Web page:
When it’s poorly installed, blocked concrete can move and shift out of position. Not only does this look aesthetically poor but it can create safety problems, especially if vehicles are operating within the area. 

Cost

This disadvantage varies depending on whether you’re attempting a DIY job or you’re going through a contractor. 

Degradation

This depends on how the blocked concrete has been installed. If installed professionally, you should encounter no problems, but if gaps are left or cracks form, this can cause the concrete to degrade and become unstable. 

Advantages of patterned/imprinted concrete

Efficiency

In most cases, imprinted concrete takes less time to install than blocked pavement. This is because imprinted concrete is able to be installed in greater masses.

Weed and moss

It is highly unlikely that imprinted concrete will encounter the threat of dirt or weeds erupting through to the surface. This is because the silicone used to fill the cracks can repel the growth of weeds and dirt more efficiently than blocked concrete. 

Strength/Integrity

Because imprinted concrete is based on a reinforced (usually fiber-mesh) base that is then placed on top of a sub-base, it provides two levels of protection. This also lessens the chance of any movement or sinking.

The disadvantages

Cracking

While it is not likely, cracks can appear in imprinted concrete driveways. If cracks do appear, it is usually a case of resurfacing both the affected area and the surrounding area to ensure the rest of the base is not affected.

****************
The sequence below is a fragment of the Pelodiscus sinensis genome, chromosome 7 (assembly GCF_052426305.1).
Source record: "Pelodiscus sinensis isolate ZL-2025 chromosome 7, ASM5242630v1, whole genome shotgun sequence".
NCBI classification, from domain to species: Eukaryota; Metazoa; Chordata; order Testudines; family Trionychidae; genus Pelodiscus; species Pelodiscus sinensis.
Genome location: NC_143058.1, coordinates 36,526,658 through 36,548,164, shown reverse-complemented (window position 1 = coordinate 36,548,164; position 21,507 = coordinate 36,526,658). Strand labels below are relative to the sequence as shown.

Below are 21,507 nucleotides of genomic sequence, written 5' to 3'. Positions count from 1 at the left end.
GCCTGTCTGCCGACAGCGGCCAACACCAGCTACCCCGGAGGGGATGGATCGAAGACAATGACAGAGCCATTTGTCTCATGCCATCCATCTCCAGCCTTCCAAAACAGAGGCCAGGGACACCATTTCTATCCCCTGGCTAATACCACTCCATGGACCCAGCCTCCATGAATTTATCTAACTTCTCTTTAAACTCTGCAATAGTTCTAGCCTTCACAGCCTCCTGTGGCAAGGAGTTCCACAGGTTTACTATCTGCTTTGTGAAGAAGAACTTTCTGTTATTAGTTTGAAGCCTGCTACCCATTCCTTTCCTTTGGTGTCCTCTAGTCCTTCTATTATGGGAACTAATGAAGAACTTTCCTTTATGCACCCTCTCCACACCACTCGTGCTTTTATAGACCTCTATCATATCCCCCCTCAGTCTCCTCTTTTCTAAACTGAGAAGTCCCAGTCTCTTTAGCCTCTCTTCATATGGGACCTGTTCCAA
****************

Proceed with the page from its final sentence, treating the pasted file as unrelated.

Drainage

Unlike blocked concrete, imprinted concrete is not permeable, meaning it wont allow surface water to drain without having a drainage solution installed.

The price of blocked concrete driveways

In the UK, the average cost of a blocked concrete driveway can fall anywhere between £40 and £80 per square metre. Your price will also differ depending on the concrete contractor you elect. If you decide to take it on as a DIY project, you will obviously avoid labour costs but you will have to sacrifice time and money for tools. 

For example, if you’re paving a driveway that’s 50m2 you can expect to pay between £2,000 and £3,500.

How much does an imprinted driveway cost?

For imprinted driveways, the price differs somewhat. In most cases, it is cheaper than blocked concrete, with it being priced at roughly £20 to £50. However, depending on the design, this can extend to upwards of £100 per square metre.

Undertaking a Larger Project?

If you’re looking for a professional concrete company to undertake larger jobs that you do not have the time or experience to perform yourself, then we can help. We have over 40 years’ experience in the concrete industry and have paved hundreds of domestic and commercial properties across the UK, including Southampton Solent University.

We take the time and stress of our concrete flooring and work hard to ensure your exact demands are met. We will handle your project with care and deciaton, ensuring you get the best return on investment.

We operate across the UK and specialise in polished, industrial concrete flooring and composite metal decking.

Whatever the job, our team has you covered.